I would start off with Danny Hillis' book "The Pattern On The Stone", which is very well written, and has a great introduction to how to make working computer logic from almost anything, included TinkerToys (Danny and Brian Silverman made a whole TIC TAC TOE playing computer from TinkerToys years ago (check it out online).
The progression has some parallels to going from 6 simple chemical elements to eventually define the architecture of a living -- and maybe thinking -- live creature. Computers are simpler by far, but still have a fair amount of detail, and a couple of sticking places (for example the design of the control elements).
I think -- after some physical manipulations -- I'd then get the kid to make some simulated logic gates in a graphical language like Scratch or GP or Etoys. These will allow a few simple things to be made (for example it is easier to make a flipflop and see why it works this way, and to see how one would make it from physical materials).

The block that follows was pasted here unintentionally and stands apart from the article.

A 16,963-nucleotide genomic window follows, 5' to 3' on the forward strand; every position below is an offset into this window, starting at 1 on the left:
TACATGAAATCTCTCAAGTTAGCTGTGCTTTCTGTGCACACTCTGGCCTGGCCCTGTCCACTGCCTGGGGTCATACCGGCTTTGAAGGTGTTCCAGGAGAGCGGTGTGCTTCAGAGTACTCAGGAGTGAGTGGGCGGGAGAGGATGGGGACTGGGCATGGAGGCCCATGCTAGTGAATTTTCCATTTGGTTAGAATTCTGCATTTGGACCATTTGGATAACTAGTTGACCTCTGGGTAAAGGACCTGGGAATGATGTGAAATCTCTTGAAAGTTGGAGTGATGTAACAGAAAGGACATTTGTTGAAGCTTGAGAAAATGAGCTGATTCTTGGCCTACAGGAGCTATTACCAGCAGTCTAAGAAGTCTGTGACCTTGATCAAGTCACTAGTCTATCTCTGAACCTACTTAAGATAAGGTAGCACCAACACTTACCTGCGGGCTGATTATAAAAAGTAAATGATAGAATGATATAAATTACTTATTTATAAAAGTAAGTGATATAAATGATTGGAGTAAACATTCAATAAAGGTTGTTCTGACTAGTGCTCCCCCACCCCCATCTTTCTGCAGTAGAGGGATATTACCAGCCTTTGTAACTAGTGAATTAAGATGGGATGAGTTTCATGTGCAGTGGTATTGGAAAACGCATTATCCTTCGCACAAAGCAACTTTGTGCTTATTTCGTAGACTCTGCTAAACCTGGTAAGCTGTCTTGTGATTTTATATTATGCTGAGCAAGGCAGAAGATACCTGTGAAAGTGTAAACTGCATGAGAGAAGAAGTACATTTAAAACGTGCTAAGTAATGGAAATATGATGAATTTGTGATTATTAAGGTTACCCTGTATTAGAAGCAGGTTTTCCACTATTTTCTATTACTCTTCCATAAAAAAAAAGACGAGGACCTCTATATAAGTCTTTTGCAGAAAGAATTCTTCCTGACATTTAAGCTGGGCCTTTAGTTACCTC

I think I'd then try to find the simplest logic CAD system and simulator on a personal computer and do some simple organizations that are completely understandable: go from flip flips to making an array that can act as a memory, add address lines and bus lines, etc.
Another fairly simple design and build project is to make a simple ALU that can do a few things and hook it to the address lines.
So far we have something that is about the complexity of an old-time built from scratch model airplane: in the range of some 12 year olds and most 14 year olds, and a very few special 10 year olds.
A working memory and an ALU with busses can be used to show how a typical computer gets works from memory, does something with them and puts them back into memory. This is already quite a project. Note that every part of it is very understandable -- what's tough is the amount of stuff that has to be assembled to make this.
The next level is to build the control part, and this is the first organizational part that is a bit more tricky, and a bit more complex to design and understand. It might be more worthwhile to look at the simplest pedagogical computers rather than trying to build one here.
There are courses -- mostly for college -- that do this entire chain of being with perhaps high school students onwards. A really good one is by Nisan and Schocken at Hebrew University of Jerusalem. It includes a CAD/SIM system and you can do everything from scratch.